It was good catching up with Keith and he tells me he'll have a bit more free time next month so no doubt we'll be off fishing and with Keith being a keen fluff chucker I suspect we might try for grayling at some point.

Tight lines, Scott.

Most Wanted : Grayling.

The lady of the stream. Beautiful and elegant. Hard fighting. I'd love to catch one. There's no season for them in Scotland and with things slowing to a crawl on the saltwater front what better way to spend cold winter days than wading in icy cold streams and rivers, frosty air nipping at your fingers trying to catch a grayling?

Lovely looking fish with that large sail like and wonderfully coloured dorsal fin.

I'm not sure if I'll get myself a centrepin reel and try trotting maggots, fish one of the tried and tested grayling fly patterns and hopefully improve my fly casting in the process or perhaps do something different and fish a tiny soft plastic on a jighead using my ultra light gear. Whichever approaches I end up using I'm sure I'll have a lot of fun and the reward will be well worth braving the cold should I manage to catch one.

Tight lines, Scott.

Saturday, November 02, 2013

Most Wanted : Gilthead Seabream.

Another addition inspired by my recent trip to Crete, the gilthead seabream is a species that can also be targeted in UK waters. Named due to the golden band between their eyes and golden hue on their upper gill plates, this member of the seabream family is renowned as a powerful fish that offers great sport when hooked. The small common pandora, a very similar fish shape wise, that I caught gave me a little bit of an idea what to expect, scrapping well, putting a nice bend in my ultra light gear and taking line in short but powerful little runs. 

All that glitters may not be gold but in this case it is.

With at least one trip to the Mediterranean already on the cards, perhaps a holiday there too and a trip or two to the south coast next summer a distinct possibility as well I'll hopefully get more than one opportunity to have go for them.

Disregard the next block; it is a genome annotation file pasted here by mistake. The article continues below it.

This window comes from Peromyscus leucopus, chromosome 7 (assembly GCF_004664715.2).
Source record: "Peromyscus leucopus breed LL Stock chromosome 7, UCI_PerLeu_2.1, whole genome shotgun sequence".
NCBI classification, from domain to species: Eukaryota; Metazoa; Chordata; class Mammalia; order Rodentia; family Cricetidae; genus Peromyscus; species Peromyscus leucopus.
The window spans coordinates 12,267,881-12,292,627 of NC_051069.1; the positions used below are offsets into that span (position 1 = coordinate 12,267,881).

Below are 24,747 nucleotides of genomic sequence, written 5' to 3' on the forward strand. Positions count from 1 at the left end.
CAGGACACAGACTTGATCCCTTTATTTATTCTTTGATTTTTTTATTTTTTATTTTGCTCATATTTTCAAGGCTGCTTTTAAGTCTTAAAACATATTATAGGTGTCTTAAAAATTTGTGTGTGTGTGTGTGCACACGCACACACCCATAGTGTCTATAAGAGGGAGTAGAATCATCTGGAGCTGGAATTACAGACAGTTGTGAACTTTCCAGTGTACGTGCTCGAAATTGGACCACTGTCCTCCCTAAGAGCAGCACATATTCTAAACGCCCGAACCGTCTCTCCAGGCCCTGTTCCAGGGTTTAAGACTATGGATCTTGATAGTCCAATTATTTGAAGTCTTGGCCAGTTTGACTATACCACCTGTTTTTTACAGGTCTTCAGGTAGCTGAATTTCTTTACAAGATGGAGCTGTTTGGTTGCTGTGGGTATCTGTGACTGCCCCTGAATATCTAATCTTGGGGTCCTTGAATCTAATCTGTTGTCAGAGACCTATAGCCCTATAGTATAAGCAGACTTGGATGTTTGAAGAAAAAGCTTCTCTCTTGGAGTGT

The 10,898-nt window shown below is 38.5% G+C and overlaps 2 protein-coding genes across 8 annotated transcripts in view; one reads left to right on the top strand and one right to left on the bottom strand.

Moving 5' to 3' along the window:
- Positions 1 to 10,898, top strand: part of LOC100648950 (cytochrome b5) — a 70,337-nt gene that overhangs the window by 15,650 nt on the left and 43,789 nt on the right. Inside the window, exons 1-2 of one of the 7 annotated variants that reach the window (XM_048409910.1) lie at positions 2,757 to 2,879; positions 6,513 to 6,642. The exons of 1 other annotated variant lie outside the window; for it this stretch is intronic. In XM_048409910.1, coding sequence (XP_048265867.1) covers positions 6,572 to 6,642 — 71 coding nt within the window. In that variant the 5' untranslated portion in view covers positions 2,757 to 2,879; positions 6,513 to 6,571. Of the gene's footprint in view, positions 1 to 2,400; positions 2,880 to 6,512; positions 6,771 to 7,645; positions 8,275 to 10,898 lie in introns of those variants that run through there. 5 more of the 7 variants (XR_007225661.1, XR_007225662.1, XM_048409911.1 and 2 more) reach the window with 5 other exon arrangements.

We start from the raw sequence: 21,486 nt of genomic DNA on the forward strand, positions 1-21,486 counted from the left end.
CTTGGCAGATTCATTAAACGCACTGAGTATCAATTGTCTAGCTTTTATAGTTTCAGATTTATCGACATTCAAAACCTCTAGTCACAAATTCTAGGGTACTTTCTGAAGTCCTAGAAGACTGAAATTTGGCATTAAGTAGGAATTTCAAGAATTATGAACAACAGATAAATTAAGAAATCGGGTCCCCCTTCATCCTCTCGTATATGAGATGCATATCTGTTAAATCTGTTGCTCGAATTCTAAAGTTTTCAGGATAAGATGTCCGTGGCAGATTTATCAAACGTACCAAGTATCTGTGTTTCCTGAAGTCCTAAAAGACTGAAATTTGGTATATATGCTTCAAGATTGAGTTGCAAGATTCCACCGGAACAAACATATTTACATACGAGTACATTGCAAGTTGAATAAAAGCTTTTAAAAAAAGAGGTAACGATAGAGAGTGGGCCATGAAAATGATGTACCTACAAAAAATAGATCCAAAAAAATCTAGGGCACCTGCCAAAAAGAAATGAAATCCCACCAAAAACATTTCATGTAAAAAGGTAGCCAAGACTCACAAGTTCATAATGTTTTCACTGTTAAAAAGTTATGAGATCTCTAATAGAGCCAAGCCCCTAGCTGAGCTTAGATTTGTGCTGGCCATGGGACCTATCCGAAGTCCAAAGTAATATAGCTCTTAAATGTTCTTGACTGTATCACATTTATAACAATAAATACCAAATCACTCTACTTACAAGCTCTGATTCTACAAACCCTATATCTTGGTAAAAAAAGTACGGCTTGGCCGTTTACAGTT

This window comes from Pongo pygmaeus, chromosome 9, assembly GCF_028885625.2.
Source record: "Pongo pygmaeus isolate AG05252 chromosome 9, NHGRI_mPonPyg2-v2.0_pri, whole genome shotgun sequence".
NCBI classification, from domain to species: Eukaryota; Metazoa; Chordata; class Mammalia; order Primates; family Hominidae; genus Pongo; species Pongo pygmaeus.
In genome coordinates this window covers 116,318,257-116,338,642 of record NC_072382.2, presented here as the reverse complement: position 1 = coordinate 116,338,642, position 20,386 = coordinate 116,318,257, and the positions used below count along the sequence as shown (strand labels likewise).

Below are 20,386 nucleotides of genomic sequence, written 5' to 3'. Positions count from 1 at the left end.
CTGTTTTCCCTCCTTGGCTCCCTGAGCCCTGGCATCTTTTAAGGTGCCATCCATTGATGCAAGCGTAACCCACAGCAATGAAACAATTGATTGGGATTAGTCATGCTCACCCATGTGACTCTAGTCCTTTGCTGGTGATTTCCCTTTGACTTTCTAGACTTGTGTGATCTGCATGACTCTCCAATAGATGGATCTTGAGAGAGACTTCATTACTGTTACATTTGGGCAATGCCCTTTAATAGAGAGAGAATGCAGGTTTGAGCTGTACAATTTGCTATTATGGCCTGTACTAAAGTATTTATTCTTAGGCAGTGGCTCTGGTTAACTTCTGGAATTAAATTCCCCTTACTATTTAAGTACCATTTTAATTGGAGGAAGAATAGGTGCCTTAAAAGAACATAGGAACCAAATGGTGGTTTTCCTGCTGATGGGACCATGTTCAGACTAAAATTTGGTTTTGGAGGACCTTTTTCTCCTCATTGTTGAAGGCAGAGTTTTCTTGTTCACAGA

Tight lines, Scott.

Most Wanted : Stargazer.

Having caught four out of the six Mediterranean species on my "Most Wanted" list I'm going to add a few more. Then I can justify more species hunting sessions if I go for a holiday there next year and if I don't I'll just have to go for a fishing trip! I quite like weevers. There's just something about them that I'm drawn to. Perhaps it's their aggressive nature or cunning method of camoflage. I just think they are cool. Stargazers are without doubt my new favourite weever though. Having seen them buried and waiting to pounce I fell in love with their grumpy looking faces in the sand. 

Grumpy but certainly not dopey.
The cunning predator uncovered!

The ones I saw in the aquarium in Hersonisos were all caught in fisherman's nets and my capture of a greater weever at range from a harbour makes me think that stargazers will also be a viable target from the shore too. Weevers being aggressive also suggests to me that locating them will be the hardest part and once I've done that catching one won't be too hard. Local knowledge will no doubt be the key and hopefully I can find some fisherman who are prepared to share it with me!

Tight lines, Scott.